Saving the Castor: Critical Issues Must Be Addressed

While this edition of Maritime Reporter focuses on the quick and successful repair of vessels, an issue which is sure to spur changes in the marine repair market occurred earlier this year when the stricken tanker Castor was unable to find a safe harbor. The ship, which received a 60-ft. crack on its deck plate from a severe storm, was left in limbo for nearly 40 days as Morocco, Spain, Algeria, Gibraltar, Greece, Tunisia and Malta all refused the ship entry into its waters, fearing a potentially catastrophic explosion of its nearly 30,000 tons of gasoline cargo. With the final discharge of all cargo from the damaged tanker Castor, and its pending redelivery by the salvors to its owners for repair, a 39-day saga that has involved eight nations and raised serious concerns within the maritime industry has been successfully concluded.

"It is unfortunate that political intervention into what should have been a purely technical challenge, put so many elements at risk," said Nicolas Hondos, chief executive of Athenian Sea Carriers, owners of the Castor.

While the states refusing admission claimed an imminent hazard, independent scientific analysis of both scenarios clearly showed that the risk of an explosion was minimal and that the potential pollution threat was far worse if the vessel was to sink in deep water.

Throughout the salvage operation ABS, the classification society of record for the Castor stressed the difference between a damaged vessel and one that is substandard. "Since suffering the initial heavy weather damage this vessel has been subjected to an extreme Force 12 gale with wave heights in excess of 8 meters without any further deterioration in its structural condition," Robert D.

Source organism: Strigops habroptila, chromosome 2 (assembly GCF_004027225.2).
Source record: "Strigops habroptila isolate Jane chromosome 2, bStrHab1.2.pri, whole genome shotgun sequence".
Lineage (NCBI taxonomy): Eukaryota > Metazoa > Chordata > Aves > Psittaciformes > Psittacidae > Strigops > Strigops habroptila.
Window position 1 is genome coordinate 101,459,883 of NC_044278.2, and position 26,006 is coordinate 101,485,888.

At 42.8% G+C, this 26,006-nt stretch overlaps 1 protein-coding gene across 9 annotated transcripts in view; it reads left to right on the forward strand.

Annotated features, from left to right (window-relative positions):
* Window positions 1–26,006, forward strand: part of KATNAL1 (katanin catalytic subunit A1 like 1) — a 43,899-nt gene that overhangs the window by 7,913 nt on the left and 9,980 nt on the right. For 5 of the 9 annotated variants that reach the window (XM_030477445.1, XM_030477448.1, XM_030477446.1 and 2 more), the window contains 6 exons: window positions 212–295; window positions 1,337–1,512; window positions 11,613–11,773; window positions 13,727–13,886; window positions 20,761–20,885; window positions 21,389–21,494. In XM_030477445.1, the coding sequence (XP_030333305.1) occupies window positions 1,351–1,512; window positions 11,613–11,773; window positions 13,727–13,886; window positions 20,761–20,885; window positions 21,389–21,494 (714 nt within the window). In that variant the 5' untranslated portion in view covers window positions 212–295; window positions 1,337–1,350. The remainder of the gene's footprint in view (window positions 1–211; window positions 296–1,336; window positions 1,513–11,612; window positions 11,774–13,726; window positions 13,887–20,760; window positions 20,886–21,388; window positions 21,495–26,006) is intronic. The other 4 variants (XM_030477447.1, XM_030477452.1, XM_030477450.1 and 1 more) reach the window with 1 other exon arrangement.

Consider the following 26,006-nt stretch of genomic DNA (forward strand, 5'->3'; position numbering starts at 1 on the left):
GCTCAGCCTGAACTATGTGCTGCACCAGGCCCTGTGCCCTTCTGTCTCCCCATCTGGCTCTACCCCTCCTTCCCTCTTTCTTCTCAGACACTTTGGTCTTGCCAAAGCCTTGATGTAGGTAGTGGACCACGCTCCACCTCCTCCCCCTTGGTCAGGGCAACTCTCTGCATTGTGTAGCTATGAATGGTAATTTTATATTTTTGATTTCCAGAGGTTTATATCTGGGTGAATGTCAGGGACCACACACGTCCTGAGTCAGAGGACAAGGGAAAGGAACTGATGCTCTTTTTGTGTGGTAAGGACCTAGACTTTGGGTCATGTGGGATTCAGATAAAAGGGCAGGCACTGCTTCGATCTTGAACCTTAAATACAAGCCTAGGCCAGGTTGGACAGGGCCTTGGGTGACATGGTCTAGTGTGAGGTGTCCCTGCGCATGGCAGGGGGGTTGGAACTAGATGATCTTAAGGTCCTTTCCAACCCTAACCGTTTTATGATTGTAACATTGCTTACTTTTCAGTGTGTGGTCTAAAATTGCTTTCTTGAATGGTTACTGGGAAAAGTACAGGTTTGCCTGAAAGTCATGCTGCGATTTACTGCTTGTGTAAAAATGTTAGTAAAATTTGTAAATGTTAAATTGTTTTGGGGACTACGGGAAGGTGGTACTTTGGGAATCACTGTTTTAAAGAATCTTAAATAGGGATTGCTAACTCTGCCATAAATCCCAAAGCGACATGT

Somerville, President of ABS, emphasized.

"Over the last 39 days it has been towed 1,000 miles across the Mediterranean, remaining intact without losing any cargo or causing any pollution. Only a remarkably robust, well maintained vessel in stout structural condition could withstand such a beating and still deliver its cargo safely," he insisted.

"The facts speak for themselves," said George Tsavliris, a principal in the salvage firm Tsavliris Towage & Salvage.

"The allegations regarding the condition of the vessel were completely without foundation." From a technical point of view the cargo transfer should have been a straightforward operation. "Given the traditional maritime courtesy of access to a sheltered area, this incident would have been over within three days," Tsavliris said. All the parties involved in this incident are fearful that the political treatment of the Castor may become a precedent for future casualties and believe it is imperative that sensible, risk based guidelines on sheltered areas be developed at an intergovernmental level within IMO. These must respect the rights of coastal nations but also provide adequate protection for damaged vessels, their cargoes and their crews. "IMO Secretary general William O'Neil is to be applauded for his swift response in placing this issue on the organization's future agenda," said Somerville.

Maritime Reporter Magazine, page 26,  Mar 2001

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Maritime Reporter

First published in 1881 Maritime Reporter is the world's largest audited circulation publication serving the global maritime industry.